Parenting is a Journey
An Adventure of Discovery Not Only of our Children But of Ourselves as Well
Music brings people together, giving us joy in all types of settings. Singing with your child is not only fun, it helps young children’s brain development. Try using shakers so children can follow the beat or finger actions. Like stories, songs build children’s vocabulary and help them hear that words are made of different sounds.
“I Got the Rhythm,” by Connie Schoefield-Morrison, illustrated by Frank Morrison (Bloomsbury; 32 pp.; $16.99; ages 3-7). A young African American girl snaps, claps and taps as she takes a walk with her mother to their local park. This fun picture book shares the contagious delight of moving and grooving. The sound effects encourage audience participation, and the joyful illustrations will make young readers want to get up and dance.
“Let’s Clap, Jump, Sing & Shout; Dance, Spin & Turn It Out!: Games, Songs and Stories from an African American Childhood,” by Patricia C. McKissack, illustrated by Brian Pinkney (Schwartz & Wade / Random House; 173 pp.; $24.99; ages 2-10). This comprehensive collection celebrates the oral tradition of African American communities, sharing a dynamic range of songs, rhymes, and stories. Explaining that “our earliest toys are our hands, feet, and voices,” McKissack encourages readers to try these songs for themselves. Parents, teachers and children will want to dip into this volume time and time again.
“Old MacDonald Had a Truck,” by Steve Goetz, illustrated by Eda Kaban (Chronicle; 40 pp.; $16.99; ages 2-6). Local Bay Area author Goetz makes his debut with this lively twist on the classic Old MacDonald folk song--a sure hit with young readers who love cars, trucks and construction vehicles. The bouncy text encourages singing along, with “a DIG DIG here and a DIG DIG there.” Great fun!
“Sing with Me!: Action Songs Every Child Should Know,” by Naoko Stoop (Holt / Macmillan; 32 pp.; $16.99; ages 0-3). With its simple, classic nursery rhymes and warm, sweet illustrations, this is a perfect volume for new parents--reminding them of old favorites like “Twinkle, Twinkle, Little Star” and “Down by the Station”. Simple instructions for hand movements add to the fun, providing support and guidance.
“¡Pio Peep! Traditional Spanish Nursery Rhymes,” by Alma Flor Ada, F. Isabel Campoy, and Alice Schertle, illustrated by Vivi Escriva (Rayo / HarperCollins; 64 pp.; $15.99; ages 3-7). This delightful collection of nursery rhymes and songs celebrates the Latino oral tradition that spans cultures and continents. The original Spanish rhymes are paired with English versions that are not direct translations, but rather “poetic re-creations”, creating lively rhymes that work well in both languages.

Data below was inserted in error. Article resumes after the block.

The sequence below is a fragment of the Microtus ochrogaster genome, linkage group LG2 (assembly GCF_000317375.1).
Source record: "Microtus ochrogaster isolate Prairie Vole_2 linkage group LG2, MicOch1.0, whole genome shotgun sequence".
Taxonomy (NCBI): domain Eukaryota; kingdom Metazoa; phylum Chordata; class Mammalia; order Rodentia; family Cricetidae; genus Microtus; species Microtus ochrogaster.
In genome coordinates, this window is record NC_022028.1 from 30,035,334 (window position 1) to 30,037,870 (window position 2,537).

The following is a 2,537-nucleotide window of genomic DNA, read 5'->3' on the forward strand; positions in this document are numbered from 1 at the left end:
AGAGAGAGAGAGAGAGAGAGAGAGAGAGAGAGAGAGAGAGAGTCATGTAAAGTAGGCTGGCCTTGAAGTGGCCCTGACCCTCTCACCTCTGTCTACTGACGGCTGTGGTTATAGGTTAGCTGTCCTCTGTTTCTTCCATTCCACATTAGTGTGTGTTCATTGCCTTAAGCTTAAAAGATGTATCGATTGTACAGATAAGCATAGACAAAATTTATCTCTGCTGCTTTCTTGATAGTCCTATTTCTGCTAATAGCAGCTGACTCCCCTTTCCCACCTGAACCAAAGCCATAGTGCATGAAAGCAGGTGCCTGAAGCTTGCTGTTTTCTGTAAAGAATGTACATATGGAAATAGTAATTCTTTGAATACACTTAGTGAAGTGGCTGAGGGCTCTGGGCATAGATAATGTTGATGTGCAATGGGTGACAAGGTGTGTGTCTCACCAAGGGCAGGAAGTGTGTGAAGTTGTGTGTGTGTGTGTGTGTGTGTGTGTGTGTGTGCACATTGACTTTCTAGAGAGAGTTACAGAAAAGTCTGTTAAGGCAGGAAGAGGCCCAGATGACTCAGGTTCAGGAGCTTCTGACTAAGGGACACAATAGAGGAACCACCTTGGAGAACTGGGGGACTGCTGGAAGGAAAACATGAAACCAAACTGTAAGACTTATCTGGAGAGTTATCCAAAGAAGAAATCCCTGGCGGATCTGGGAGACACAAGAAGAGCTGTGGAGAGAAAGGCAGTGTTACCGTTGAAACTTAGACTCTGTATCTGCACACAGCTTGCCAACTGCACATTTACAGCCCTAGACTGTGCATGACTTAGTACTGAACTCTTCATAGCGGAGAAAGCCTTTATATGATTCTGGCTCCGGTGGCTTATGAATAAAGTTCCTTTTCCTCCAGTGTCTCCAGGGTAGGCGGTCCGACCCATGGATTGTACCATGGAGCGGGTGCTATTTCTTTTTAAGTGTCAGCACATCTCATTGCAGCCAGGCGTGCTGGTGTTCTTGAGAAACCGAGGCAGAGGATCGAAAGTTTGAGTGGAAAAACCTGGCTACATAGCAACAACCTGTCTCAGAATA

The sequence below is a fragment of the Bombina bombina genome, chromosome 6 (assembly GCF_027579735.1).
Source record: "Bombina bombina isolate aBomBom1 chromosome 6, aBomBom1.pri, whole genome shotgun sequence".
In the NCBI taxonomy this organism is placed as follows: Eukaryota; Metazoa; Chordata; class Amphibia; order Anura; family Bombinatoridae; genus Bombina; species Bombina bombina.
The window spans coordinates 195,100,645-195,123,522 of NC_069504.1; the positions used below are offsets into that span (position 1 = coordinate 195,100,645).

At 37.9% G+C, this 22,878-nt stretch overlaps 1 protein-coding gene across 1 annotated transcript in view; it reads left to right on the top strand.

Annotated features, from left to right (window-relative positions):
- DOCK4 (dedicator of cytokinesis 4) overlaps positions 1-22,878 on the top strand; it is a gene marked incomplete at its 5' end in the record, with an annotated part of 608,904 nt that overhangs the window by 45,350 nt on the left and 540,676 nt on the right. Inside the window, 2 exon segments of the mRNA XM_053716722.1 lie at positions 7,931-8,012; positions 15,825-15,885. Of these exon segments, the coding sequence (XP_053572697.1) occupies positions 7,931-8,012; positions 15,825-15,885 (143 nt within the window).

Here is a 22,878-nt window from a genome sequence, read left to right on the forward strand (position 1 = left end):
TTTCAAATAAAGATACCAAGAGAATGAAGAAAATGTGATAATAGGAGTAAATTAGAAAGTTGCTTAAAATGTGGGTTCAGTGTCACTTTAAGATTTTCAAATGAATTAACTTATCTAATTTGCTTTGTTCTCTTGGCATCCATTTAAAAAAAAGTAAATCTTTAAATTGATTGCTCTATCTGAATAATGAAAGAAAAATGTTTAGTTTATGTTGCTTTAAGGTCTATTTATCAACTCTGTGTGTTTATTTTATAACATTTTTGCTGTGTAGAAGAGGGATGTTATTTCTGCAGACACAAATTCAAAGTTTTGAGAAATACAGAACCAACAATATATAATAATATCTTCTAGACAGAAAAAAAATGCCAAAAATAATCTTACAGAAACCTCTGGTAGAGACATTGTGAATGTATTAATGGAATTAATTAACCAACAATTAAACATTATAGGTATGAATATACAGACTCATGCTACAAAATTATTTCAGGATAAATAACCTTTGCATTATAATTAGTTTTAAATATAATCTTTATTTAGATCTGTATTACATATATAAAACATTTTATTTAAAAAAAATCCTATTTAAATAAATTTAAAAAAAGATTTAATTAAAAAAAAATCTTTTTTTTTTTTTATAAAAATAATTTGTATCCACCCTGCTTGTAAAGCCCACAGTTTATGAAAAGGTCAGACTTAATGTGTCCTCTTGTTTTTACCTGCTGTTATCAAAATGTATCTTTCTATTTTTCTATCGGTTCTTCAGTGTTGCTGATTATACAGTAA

“Rock-a-Bye Romp,” by Linda Ashman, illustrated by Simona Mulazzani (Nancy Paulsen / Penguin; 32 pp.; $16.99; ages 0-4). This sweet lullaby expands upon the classic nursery rhyme “Rock-a-bye Baby,” adding silly twists as the baby first lands in a bird’s nest, and then atop a pig. The tumbling babe comes to a final rest in the mother’s arms, creating a warm and endearing ending in the nursery. Ashman captures the rhythm and tone of the song in her new verses, making this perfect for singing along.
“Trombone Shorty,” by Troy Andrews, illustrated by Bryan Collier (Abrams Young Readers; 40 pp.; $17.95; ages 4-8). Trombone Shorty’s trombone was taller than him when he was little--and it was so big that it almost knocked him over! Rich collage illustrations and real-life details bring Troy Andrews, his hometown, and the New Orleans musical traditions to life.
“When the Beat Was Born,” by Laban Carrick Hill, illustrated by Theodore Taylor III (Learn about DJ Cool Herc, the Jamaican DJs who inspired him, his enormous speakers, and the origins of break dancing. Modern illustrations invite the reader into the Bronx dance parties that birthed hip hop music.
“Zin! Zin! Zin! a Violin,” by Lloyd Moss, illustrated by Marjorie Priceman (Scholastic; 32 pp.; $16.99; ages 2-6). Swooping rhymes mimic the music of “a chamber group of ten.” The book is a joyful celebration of the beautiful sounds, sights, and emotions of the ten instruments that play a classical concert.
“Charlie Parker Played Be Bop,” by Chris Raschka (Orchard; 32 pp.; $15.95; ages 1-4). Read this book out loud, and the rhymes, rhythmic sounds, and dancing fonts evoke music. Ch
arlie Parker plays his saxophone, while silly objects like lollipops, bus stops, and dancing shoes accompany the percussion sounds. The joy of jazz comes alive for the reader and listeners.
Allyson Bogie is the librarian at Korematsu Middle School in El Cerrito, CA and loves visiting her local public library with her two young children. Mary Ann Scheuer is a teacher librarian at Berkeley Unified School District. Find more books Mary Ann recommends sharing with children at her blog, Great Kid Books, http://greatkidbooks.blogspot.com.